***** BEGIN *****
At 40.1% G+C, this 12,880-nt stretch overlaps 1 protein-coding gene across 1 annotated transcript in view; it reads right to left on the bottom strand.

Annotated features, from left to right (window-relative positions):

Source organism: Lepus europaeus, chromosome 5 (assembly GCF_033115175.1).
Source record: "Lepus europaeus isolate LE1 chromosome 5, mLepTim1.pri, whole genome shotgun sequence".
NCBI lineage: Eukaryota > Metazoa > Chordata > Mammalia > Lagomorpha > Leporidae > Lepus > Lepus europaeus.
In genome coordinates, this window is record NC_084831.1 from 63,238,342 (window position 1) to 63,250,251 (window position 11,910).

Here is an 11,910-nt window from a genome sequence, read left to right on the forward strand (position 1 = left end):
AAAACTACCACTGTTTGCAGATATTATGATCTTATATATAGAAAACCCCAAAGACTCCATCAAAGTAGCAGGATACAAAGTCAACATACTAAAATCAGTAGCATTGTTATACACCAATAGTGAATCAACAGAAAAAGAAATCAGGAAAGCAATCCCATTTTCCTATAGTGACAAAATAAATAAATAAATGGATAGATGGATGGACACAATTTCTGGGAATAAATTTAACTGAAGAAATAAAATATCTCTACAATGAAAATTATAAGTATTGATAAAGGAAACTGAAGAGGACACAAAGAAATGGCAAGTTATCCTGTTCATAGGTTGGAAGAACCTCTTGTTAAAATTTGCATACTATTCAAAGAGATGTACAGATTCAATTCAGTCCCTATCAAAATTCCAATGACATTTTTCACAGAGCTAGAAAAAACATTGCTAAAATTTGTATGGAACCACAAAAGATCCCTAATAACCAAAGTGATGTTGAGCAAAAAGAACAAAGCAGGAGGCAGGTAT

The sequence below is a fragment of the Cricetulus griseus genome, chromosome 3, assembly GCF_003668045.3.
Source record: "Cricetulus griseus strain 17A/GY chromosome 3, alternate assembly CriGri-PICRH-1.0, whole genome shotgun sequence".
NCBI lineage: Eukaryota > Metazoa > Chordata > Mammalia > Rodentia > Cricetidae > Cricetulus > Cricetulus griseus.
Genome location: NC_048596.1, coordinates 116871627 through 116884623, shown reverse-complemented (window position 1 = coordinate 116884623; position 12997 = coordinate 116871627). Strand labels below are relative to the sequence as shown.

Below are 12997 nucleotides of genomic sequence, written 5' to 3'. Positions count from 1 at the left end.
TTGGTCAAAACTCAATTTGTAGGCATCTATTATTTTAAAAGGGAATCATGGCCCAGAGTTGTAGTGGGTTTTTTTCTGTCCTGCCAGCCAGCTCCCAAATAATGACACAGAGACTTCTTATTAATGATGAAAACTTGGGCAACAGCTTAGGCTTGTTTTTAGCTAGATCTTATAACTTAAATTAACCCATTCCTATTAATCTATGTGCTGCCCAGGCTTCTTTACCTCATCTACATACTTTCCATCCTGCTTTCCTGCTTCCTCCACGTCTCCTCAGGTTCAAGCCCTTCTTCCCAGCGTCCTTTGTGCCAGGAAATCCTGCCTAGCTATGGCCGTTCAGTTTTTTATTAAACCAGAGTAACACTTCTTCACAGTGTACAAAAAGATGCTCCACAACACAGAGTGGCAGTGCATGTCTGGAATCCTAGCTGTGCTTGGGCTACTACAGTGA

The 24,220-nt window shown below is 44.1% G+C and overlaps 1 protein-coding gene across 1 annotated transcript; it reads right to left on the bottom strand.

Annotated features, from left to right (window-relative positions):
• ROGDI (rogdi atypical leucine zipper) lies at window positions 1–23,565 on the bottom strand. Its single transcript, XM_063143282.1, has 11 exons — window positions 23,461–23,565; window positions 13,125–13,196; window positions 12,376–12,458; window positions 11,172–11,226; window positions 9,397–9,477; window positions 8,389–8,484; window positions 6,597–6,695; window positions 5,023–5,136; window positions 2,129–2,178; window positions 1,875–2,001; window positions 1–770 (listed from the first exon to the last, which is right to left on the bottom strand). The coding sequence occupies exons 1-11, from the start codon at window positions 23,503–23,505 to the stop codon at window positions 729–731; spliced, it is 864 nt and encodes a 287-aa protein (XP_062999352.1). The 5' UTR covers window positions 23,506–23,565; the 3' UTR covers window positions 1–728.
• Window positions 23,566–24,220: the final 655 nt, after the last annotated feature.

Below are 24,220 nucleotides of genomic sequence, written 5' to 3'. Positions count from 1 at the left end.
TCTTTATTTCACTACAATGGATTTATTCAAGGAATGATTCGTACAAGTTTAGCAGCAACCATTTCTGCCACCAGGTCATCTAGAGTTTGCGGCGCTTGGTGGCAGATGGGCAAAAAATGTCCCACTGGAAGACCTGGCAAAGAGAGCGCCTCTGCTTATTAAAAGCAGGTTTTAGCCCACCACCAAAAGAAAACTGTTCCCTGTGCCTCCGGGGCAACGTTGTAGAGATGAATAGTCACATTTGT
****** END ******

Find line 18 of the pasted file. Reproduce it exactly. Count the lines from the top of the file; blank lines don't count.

• Window positions 23,566–24,220: the final 655 nt, after the last annotated feature.